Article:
To the Editor.—
An article entitled "Interaction Between Oral Contraceptives and Griseofulvin" appeared in the British Medical Journal in 1984.1 This article suggested that systemic administration of griseofulvin in 22 women may have increased the metabolism, or, at any rate, decreased the effectiveness of the estrogen that was being used as part of a contraceptive pill. As a result, 15 patients experienced transient intermenstrual bleeding and five had amenorrhea; unintended pregnancies were reported in two other patients. In four women, two with intermenstrual bleeding and two with amenorrhea, a second exposure to griseofulvin resulted in recurrence of the original reaction. The authors did not state the formulation of griseofulvin (ie, ultramicrofine, microcrystalline, and so on) employed.Of the two women with unintended pregnancy, one had used high-dose oral contraception for 15 months and had been receiving 500 mg/day of griseofulvin for 2½ months. She also received co-trimoxazole for one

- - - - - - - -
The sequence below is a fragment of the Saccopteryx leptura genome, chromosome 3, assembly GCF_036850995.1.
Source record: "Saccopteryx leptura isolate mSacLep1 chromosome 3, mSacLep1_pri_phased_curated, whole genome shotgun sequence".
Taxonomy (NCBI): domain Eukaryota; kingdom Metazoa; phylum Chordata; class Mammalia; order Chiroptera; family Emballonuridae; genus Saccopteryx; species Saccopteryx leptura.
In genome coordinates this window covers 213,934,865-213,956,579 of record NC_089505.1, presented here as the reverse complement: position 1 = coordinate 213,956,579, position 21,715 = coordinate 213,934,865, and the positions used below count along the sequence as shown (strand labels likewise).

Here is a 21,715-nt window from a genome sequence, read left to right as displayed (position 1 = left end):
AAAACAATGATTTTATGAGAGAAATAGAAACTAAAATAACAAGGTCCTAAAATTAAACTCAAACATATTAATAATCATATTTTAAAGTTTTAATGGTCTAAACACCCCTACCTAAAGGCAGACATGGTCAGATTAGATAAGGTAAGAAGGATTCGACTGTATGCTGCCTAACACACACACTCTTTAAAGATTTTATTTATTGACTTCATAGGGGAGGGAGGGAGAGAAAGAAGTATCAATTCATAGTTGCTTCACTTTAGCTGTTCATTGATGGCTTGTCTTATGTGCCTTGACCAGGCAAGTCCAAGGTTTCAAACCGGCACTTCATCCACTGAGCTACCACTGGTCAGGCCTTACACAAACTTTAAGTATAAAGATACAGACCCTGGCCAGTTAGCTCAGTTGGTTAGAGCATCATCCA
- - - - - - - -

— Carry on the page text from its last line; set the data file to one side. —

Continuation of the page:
Catalano PM, Blank H. Griseofulvin-Oral Contraceptive Interaction. Arch Dermatol. 1985;121(11):1381. doi:10.1001/archderm.1985.01660110029007
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